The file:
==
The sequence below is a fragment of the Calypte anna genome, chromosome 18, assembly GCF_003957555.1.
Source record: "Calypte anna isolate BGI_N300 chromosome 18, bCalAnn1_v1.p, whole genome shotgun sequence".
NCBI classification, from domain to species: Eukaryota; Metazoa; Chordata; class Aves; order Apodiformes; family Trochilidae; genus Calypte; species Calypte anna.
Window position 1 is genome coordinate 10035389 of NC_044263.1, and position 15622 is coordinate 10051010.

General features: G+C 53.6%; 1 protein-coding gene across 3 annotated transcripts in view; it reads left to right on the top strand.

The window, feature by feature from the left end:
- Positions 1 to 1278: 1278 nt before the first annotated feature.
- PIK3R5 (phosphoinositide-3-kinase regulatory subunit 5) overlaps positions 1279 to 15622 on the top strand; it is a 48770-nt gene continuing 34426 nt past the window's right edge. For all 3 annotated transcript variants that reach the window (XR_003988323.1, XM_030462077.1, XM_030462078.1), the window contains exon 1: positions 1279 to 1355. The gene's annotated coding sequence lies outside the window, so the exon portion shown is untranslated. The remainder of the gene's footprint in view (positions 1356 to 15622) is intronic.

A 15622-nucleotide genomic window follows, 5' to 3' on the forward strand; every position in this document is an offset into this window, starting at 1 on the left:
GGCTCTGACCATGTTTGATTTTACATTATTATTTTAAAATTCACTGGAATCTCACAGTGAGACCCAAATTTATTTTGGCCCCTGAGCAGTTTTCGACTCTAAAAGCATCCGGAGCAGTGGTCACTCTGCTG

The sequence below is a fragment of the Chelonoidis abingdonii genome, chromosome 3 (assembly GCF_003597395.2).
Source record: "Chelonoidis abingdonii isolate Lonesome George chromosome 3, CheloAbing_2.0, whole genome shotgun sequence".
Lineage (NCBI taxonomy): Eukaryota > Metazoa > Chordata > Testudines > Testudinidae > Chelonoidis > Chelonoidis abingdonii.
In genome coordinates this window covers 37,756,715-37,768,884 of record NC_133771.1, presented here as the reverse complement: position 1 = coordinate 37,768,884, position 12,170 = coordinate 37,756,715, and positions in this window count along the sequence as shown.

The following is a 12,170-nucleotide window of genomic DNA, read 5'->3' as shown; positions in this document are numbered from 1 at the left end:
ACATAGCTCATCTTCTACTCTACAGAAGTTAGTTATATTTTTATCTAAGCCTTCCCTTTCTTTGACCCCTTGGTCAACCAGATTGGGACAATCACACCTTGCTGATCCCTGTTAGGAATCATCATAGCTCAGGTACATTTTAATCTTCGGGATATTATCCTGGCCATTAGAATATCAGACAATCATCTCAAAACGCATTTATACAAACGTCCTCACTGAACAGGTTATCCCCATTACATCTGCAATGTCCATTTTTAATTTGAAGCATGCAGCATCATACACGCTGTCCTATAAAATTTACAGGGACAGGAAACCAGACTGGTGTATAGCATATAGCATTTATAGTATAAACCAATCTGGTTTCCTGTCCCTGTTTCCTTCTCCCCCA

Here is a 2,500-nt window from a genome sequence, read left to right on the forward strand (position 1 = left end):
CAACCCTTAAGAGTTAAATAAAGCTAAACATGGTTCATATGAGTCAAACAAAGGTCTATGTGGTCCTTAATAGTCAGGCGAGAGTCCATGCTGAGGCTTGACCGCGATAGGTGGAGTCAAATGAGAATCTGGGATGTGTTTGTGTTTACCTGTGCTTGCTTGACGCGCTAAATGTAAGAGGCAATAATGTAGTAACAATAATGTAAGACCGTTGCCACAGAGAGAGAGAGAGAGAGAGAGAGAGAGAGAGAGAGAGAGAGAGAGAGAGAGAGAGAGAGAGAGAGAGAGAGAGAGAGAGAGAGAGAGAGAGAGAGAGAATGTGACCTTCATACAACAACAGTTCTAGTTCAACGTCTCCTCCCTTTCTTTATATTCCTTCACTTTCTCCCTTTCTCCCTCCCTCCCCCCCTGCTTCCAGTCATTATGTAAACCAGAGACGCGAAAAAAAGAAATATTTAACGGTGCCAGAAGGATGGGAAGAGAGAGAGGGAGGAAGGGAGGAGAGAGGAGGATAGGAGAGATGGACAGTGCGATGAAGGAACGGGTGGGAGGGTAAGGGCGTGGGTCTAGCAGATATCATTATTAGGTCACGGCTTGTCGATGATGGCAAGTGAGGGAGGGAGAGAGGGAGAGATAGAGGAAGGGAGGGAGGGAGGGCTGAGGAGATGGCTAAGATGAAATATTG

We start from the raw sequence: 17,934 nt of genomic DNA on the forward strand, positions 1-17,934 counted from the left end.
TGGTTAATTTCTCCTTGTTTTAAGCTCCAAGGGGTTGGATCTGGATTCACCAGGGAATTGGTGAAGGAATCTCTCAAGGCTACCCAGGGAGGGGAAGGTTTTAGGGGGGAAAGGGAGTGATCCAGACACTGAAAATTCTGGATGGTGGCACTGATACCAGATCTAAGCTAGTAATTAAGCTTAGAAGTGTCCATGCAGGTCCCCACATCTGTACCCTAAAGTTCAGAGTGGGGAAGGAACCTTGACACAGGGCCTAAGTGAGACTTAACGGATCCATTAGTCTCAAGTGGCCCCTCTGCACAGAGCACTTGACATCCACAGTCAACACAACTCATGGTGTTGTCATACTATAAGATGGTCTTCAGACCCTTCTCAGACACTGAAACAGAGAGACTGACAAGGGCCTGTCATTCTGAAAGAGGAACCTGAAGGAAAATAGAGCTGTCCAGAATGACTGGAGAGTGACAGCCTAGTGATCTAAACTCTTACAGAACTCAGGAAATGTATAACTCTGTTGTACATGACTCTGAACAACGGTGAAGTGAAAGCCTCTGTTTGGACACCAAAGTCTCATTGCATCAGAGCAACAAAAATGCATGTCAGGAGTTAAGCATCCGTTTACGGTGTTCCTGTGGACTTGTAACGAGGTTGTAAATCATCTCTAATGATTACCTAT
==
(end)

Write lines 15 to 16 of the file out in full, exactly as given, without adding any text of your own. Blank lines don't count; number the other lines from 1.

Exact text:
The following is a 12,170-nucleotide window of genomic DNA, read 5'->3' as shown; positions in this document are numbered from 1 at the left end:
ACATAGCTCATCTTCTACTCTACAGAAGTTAGTTATATTTTTATCTAAGCCTTCCCTTTCTTTGACCCCTTGGTCAACCAGATTGGGACAATCACACCTTGCTGATCCCTGTTAGGAATCATCATAGCTCAGGTACATTTTAATCTTCGGGATATTATCCTGGCCATTAGAATATCAGACAATCATCTCAAAACGCATTTATACAAACGTCCTCACTGAACAGGTTATCCCCATTACATCTGCAATGTCCATTTTTAATTTGAAGCATGCAGCATCATACACGCTGTCCTATAAAATTTACAGGGACAGGAAACCAGACTGGTGTATAGCATATAGCATTTATAGTATAAACCAATCTGGTTTCCTGTCCCTGTTTCCTTCTCCCCCA